His next challenge: New York. In January, 2009, Bill began work as the state director of The Nature Conservancy in New York. As he prepares to lead the state to new heights in domestic and international conservation success, he’s also preparing, along with his wife and five year-old daughter, to become full-time New Yorkers.
Nature.org recently caught up with Bill to hear his thoughts about conservation in times of economic crisis, international conservation and his adventures in transitioning from Denver to New York City.
"I have been tremendously impressed with the leadership and willingness of staff across the state to look for ways to make a lasting difference in New York, the Northeast and around the world."
Bill Ulfelder, director of The Nature Conservancy in New York
The Conservancy has a long history in New York – more than half a century. Maybe it’s hard to tell where the next 50 years will take us, but do you have any early thoughts or goals for the New York program?
The number one priority of The Nature Conservancy in New York right now is to develop an ambitious conservation vision with clear priorities and goals in concert with a totally focused, stream-lined team that makes the most efficient use of our precious resources in these economically challenging times.
The depth of the economic crisis compels us to be as efficient as possible in the use of our resources, both financial and human, towards the fulfillment of our mission. I have been tremendously impressed with the leadership and willingness of staff across the state to look for ways to make a lasting difference in New York, the Northeast and around the world.
I am confident that we will emerge from these financially troubling times to complete globally important projects in the Appalachian and Allegheny forests, the Great Lakes, the Hudson and Delaware Rivers, and along the more than 1,500 miles of coast and marine waters around Long Island. We must also work with private and public partners to address the challenges that global climate change poses to New York and the world.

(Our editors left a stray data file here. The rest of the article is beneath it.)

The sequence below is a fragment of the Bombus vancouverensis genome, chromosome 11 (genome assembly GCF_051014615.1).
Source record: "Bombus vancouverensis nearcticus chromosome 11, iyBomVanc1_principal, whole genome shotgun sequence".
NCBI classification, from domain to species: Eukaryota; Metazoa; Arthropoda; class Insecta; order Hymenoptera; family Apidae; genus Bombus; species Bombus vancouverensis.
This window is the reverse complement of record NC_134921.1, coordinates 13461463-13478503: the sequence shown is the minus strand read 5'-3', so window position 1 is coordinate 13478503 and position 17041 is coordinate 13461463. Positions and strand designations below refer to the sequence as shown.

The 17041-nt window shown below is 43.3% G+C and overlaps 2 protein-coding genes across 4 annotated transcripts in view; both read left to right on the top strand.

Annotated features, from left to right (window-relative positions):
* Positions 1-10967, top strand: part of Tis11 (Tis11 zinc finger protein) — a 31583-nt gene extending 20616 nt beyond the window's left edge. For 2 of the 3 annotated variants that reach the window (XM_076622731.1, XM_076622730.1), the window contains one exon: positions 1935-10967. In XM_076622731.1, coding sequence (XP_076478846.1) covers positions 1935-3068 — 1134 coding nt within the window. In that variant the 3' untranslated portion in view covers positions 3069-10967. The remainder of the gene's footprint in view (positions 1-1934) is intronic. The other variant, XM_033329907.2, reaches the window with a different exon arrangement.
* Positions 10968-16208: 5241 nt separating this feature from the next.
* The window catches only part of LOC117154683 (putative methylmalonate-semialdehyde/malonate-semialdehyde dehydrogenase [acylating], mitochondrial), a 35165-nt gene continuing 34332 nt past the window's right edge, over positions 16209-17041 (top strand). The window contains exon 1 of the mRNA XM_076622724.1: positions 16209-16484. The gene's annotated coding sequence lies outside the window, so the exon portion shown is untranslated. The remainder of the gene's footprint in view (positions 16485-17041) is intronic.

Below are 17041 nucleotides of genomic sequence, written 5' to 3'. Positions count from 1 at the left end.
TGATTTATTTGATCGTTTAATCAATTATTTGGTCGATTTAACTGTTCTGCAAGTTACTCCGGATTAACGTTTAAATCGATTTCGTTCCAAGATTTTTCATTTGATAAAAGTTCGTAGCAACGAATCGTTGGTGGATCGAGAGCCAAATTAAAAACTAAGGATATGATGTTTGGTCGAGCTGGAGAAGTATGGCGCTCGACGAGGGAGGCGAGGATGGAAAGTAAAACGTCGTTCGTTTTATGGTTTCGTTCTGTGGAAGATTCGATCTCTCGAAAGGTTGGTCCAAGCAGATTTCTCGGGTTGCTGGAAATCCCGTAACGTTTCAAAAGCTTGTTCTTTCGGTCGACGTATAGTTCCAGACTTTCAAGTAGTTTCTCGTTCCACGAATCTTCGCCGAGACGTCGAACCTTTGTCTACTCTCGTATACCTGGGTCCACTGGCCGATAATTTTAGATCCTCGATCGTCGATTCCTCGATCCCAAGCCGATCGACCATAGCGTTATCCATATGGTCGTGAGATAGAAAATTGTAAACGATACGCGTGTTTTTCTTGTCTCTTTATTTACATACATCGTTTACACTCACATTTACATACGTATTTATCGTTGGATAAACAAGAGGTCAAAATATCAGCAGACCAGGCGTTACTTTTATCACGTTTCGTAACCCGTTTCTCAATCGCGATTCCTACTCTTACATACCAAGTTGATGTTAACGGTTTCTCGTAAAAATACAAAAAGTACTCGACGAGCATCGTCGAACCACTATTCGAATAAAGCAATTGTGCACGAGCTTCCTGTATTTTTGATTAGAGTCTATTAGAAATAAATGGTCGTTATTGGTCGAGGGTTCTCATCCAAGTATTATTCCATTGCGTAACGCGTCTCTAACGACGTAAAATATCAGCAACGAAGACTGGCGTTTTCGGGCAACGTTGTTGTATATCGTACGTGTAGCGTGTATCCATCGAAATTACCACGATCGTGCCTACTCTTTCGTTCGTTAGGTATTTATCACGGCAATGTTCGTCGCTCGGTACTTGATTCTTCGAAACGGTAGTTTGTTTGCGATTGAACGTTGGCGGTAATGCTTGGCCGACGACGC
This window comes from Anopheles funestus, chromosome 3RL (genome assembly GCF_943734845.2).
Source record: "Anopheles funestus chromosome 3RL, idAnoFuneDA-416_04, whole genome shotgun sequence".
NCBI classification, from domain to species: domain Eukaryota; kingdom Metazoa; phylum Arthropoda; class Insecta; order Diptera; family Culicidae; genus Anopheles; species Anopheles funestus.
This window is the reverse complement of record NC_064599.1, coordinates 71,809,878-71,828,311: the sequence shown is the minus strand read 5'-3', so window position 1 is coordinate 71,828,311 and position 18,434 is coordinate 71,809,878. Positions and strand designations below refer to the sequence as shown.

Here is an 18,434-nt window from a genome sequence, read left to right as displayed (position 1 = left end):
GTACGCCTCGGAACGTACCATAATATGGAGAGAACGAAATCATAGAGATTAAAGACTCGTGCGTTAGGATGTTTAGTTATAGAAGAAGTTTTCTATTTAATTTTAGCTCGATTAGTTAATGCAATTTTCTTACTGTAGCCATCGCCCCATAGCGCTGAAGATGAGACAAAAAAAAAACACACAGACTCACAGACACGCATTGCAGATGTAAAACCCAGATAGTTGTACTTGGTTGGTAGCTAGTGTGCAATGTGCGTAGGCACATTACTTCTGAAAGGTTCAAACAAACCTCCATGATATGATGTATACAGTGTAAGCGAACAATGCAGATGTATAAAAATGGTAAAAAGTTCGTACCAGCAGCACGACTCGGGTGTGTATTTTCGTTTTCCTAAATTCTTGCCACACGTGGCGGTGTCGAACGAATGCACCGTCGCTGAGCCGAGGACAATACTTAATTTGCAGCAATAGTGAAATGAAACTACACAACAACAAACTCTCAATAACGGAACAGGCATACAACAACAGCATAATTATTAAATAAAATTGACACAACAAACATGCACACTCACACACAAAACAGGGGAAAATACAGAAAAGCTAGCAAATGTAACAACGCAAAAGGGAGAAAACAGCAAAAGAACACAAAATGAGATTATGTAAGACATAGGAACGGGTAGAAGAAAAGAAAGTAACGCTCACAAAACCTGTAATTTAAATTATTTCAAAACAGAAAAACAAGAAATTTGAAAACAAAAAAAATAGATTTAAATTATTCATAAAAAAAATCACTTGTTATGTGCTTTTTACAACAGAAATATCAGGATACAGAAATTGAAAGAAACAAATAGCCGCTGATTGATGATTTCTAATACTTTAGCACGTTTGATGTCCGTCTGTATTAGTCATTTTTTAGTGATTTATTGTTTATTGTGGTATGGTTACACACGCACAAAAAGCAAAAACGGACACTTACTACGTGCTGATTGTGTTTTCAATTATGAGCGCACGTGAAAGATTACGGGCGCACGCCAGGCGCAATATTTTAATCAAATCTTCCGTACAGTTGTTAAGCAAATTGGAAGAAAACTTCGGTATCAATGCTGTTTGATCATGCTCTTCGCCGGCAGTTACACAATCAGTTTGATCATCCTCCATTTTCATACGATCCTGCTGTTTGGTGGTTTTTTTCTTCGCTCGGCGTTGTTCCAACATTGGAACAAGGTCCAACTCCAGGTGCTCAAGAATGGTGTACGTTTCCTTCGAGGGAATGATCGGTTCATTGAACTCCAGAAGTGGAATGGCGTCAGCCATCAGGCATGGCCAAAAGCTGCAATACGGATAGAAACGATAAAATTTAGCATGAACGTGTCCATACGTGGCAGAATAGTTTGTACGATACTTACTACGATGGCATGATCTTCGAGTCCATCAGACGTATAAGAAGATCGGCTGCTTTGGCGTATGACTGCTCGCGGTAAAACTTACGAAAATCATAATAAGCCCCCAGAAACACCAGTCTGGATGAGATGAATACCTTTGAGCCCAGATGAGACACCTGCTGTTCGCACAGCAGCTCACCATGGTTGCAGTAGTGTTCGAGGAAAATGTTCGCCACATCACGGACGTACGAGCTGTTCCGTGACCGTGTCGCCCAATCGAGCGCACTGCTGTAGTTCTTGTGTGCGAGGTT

How do you think your history and international experience will influence your leadership in New York?
New York City is the most cosmopolitan and globally-aware city in the world. There’s no place like it. We have the opportunity to produce great conservation results in New York and, at the same time, support the work of the Conservancy and its partners around the world.
We will raise critical resources for important projects worldwide in New York thanks to its diverse people. In addition, The Nature Conservancy in New York will continue to provide support through our talented staff and volunteer leaders. Just in the past few weeks I have met staff and trustees who have become engaged in our work in Mongolia, the Caribbean, Africa, China, and Central and South America. One of my goals is to keep The Nature Conservancy in New York a global conservation leader.
The economy is at the forefront of everyone’s mind. How do you think the downturn will affect conservation – and what do you think the Conservancy can offer at times like this?
The Nature Conservancy in New York will become even more focused on the highest priorities for conservation success. As a smaller, more efficient organization, we will explore exciting opportunities to conserve wildlife while promoting economic benefits and sustainability. We must take advantage of the opportunities to conserve and restore our natural world and generate jobs through the national economic recovery plan — restoring sea grass beds and shellfish around Long Island, controlling invasive species and using fire as a management tool are just a few examples. These opportunities bring with them important partnerships with commercial fishermen, local fire departments, and local governments, among others.